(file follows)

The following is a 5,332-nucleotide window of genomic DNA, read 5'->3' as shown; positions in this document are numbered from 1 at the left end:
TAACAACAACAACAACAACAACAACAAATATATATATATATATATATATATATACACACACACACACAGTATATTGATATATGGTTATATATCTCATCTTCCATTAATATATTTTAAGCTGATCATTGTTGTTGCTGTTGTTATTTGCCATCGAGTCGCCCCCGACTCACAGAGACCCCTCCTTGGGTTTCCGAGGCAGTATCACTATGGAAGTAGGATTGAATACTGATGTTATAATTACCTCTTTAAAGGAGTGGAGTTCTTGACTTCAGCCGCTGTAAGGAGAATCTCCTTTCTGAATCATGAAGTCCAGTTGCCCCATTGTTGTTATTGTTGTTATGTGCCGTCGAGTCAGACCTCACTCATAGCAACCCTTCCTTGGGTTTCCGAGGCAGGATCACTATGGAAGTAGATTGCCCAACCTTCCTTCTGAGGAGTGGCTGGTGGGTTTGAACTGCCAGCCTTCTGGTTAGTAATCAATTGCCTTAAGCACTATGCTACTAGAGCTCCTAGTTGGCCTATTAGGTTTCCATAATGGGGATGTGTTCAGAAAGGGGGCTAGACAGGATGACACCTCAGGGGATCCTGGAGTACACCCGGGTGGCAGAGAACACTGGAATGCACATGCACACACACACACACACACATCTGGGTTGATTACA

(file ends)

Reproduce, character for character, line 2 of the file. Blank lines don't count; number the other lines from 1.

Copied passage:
TAACAACAACAACAACAACAACAACAAATATATATATATATATATATATATATACACACACACACACAGTATATTGATATATGGTTATATATCTCATCTTCCATTAATATATTTTAAGCTGATCATTGTTGTTGCTGTTGTTATTTGCCATCGAGTCGCCCCCGACTCACAGAGACCCCTCCTTGGGTTTCCGAGGCAGTATCACTATGGAAGTAGGATTGAATACTGATGTTATAATTACCTCTTTAAAGGAGTGGAGTTCTTGACTTCAGCCGCTGTAAGGAGAATCTCCTTTCTGAATCATGAAGTCCAGTTGCCCCATTGTTGTTATTGTTGTTATGTGCCGTCGAGTCAGACCTCACTCATAGCAACCCTTCCTTGGGTTTCCGAGGCAGGATCACTATGGAAGTAGATTGCCCAACCTTCCTTCTGAGGAGTGGCTGGTGGGTTTGAACTGCCAGCCTTCTGGTTAGTAATCAATTGCCTTAAGCACTATGCTACTAGAGCTCCTAGTTGGCCTATTAGGTTTCCATAATGGGGATGTGTTCAGAAAGGGGGCTAGACAGGATGACACCTCAGGGGATCCTGGAGTACACCCGGGTGGCAGAGAACACTGGAATGCACATGCACACACACACACACACACATCTGGGTTGATTACA